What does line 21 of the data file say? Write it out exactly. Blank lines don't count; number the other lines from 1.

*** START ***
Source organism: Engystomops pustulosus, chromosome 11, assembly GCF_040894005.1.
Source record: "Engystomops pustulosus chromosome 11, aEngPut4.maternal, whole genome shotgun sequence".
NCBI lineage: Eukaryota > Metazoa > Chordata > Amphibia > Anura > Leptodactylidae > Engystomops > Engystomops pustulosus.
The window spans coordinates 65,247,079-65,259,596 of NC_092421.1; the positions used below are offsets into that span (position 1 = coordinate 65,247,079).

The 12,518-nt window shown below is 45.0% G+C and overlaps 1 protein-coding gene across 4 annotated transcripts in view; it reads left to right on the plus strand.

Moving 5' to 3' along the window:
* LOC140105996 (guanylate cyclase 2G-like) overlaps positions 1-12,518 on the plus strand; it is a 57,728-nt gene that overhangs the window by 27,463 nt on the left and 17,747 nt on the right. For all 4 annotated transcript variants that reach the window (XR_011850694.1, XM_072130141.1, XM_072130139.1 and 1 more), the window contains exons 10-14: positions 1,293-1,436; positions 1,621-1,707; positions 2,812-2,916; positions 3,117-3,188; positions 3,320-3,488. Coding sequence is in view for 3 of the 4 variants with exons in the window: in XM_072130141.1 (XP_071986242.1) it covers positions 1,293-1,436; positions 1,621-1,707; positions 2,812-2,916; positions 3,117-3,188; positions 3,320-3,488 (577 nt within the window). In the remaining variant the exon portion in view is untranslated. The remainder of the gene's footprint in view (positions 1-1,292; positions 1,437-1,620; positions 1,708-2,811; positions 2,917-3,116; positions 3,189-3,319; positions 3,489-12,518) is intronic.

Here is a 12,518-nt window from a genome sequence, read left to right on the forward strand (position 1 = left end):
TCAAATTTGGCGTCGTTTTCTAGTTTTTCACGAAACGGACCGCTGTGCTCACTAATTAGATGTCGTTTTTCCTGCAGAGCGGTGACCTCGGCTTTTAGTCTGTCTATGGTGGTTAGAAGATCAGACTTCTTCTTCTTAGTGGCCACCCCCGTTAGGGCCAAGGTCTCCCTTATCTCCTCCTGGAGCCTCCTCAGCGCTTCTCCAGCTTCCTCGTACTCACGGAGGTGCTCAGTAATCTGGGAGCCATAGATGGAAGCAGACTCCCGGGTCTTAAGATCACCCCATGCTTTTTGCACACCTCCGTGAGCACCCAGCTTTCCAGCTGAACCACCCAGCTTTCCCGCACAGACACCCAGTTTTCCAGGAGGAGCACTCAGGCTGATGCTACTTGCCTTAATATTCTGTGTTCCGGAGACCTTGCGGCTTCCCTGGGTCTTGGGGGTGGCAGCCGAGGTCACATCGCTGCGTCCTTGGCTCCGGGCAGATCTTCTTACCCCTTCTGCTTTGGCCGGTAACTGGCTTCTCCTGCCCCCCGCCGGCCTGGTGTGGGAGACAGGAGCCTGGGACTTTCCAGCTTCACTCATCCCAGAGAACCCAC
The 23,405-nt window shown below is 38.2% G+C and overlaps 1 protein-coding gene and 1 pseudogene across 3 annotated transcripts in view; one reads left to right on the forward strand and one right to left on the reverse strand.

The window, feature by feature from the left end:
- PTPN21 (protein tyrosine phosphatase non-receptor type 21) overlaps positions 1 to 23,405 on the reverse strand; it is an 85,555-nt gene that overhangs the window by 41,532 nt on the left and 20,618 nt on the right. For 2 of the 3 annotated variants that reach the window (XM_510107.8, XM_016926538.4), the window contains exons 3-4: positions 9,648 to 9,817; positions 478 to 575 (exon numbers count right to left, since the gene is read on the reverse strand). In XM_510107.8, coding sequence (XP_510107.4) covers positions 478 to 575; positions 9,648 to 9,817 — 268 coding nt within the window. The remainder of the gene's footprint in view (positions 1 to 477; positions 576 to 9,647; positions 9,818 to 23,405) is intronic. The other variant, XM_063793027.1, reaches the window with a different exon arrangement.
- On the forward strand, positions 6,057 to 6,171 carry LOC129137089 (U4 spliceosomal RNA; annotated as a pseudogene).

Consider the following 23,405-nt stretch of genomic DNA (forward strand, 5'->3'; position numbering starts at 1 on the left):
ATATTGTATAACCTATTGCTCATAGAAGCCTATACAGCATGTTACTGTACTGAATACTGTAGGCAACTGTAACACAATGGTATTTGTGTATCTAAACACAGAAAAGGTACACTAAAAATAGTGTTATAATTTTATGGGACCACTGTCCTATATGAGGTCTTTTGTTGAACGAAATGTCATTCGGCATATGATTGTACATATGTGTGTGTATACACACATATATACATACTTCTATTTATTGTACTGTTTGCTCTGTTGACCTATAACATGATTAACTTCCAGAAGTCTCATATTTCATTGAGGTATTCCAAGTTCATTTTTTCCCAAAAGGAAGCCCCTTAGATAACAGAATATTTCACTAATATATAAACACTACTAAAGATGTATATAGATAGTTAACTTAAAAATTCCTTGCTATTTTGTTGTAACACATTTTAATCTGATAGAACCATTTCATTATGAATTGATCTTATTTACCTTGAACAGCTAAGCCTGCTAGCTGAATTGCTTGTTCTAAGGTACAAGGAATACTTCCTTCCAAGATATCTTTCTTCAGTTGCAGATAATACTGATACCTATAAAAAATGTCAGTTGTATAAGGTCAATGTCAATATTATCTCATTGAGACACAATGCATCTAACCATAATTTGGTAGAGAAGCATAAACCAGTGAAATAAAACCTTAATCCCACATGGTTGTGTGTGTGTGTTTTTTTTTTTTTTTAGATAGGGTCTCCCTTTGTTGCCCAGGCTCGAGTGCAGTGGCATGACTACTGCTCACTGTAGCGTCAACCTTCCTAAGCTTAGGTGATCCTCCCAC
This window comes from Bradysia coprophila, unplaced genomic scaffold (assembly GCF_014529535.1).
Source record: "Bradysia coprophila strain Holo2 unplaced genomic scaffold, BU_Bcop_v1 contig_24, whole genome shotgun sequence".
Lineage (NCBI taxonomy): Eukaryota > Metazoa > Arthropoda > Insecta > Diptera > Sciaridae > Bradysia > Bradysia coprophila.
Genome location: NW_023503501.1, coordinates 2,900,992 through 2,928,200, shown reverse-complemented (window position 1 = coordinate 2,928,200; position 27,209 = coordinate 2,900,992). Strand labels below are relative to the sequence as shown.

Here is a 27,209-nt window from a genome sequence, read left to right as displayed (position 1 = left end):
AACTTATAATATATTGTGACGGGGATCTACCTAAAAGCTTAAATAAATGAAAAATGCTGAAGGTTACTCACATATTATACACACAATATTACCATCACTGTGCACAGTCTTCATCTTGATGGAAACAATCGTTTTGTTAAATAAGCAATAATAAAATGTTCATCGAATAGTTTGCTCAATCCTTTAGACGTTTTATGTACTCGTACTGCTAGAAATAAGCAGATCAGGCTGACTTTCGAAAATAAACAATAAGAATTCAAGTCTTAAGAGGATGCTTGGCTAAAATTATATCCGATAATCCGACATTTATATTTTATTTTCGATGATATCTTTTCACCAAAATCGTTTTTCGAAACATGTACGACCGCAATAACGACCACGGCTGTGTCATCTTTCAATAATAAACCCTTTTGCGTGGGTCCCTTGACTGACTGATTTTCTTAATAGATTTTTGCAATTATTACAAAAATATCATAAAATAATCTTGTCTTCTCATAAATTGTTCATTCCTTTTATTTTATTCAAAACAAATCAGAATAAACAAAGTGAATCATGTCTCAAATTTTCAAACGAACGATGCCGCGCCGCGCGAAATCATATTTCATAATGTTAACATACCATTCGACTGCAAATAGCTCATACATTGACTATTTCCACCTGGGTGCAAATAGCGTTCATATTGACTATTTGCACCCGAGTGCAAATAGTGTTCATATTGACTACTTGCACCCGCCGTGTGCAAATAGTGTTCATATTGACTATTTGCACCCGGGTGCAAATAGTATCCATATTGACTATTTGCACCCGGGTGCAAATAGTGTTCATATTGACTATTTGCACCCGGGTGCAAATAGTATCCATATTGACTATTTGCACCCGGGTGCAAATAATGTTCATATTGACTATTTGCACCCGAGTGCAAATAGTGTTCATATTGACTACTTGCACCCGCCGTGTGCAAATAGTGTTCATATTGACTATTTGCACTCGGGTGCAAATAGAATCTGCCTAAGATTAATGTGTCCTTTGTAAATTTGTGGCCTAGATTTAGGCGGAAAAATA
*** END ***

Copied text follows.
AACTTATAATATATTGTGACGGGGATCTACCTAAAAGCTTAAATAAATGAAAAATGCTGAAGGTTACTCACATATTATACACACAATATTACCATCACTGTGCACAGTCTTCATCTTGATGGAAACAATCGTTTTGTTAAATAAGCAATAATAAAATGTTCATCGAATAGTTTGCTCAATCCTTTAGACGTTTTATGTACTCGTACTGCTAGAAATAAGCAGATCAGGCTGACTTTCGAAAATAAACAATAAGAATTCAAGTCTTAAGAGGATGCTTGGCTAAAATTATATCCGATAATCCGACATTTATATTTTATTTTCGATGATATCTTTTCACCAAAATCGTTTTTCGAAACATGTACGACCGCAATAACGACCACGGCTGTGTCATCTTTCAATAATAAACCCTTTTGCGTGGGTCCCTTGACTGACTGATTTTCTTAATAGATTTTTGCAATTATTACAAAAATATCATAAAATAATCTTGTCTTCTCATAAATTGTTCATTCCTTTTATTTTATTCAAAACAAATCAGAATAAACAAAGTGAATCATGTCTCAAATTTTCAAACGAACGATGCCGCGCCGCGCGAAATCATATTTCATAATGTTAACATACCATTCGACTGCAAATAGCTCATACATTGACTATTTCCACCTGGGTGCAAATAGCGTTCATATTGACTATTTGCACCCGAGTGCAAATAGTGTTCATATTGACTACTTGCACCCGCCGTGTGCAAATAGTGTTCATATTGACTATTTGCACCCGGGTGCAAATAGTATCCATATTGACTATTTGCACCCGGGTGCAAATAGTGTTCATATTGACTATTTGCACCCGGGTGCAAATAGTATCCATATTGACTATTTGCACCCGGGTGCAAATAATGTTCATATTGACTATTTGCACCCGAGTGCAAATAGTGTTCATATTGACTACTTGCACCCGCCGTGTGCAAATAGTGTTCATATTGACTATTTGCACTCGGGTGCAAATAGAATCTGCCTAAGATTAATGTGTCCTTTGTAAATTTGTGGCCTAGATTTAGGCGGAAAAATA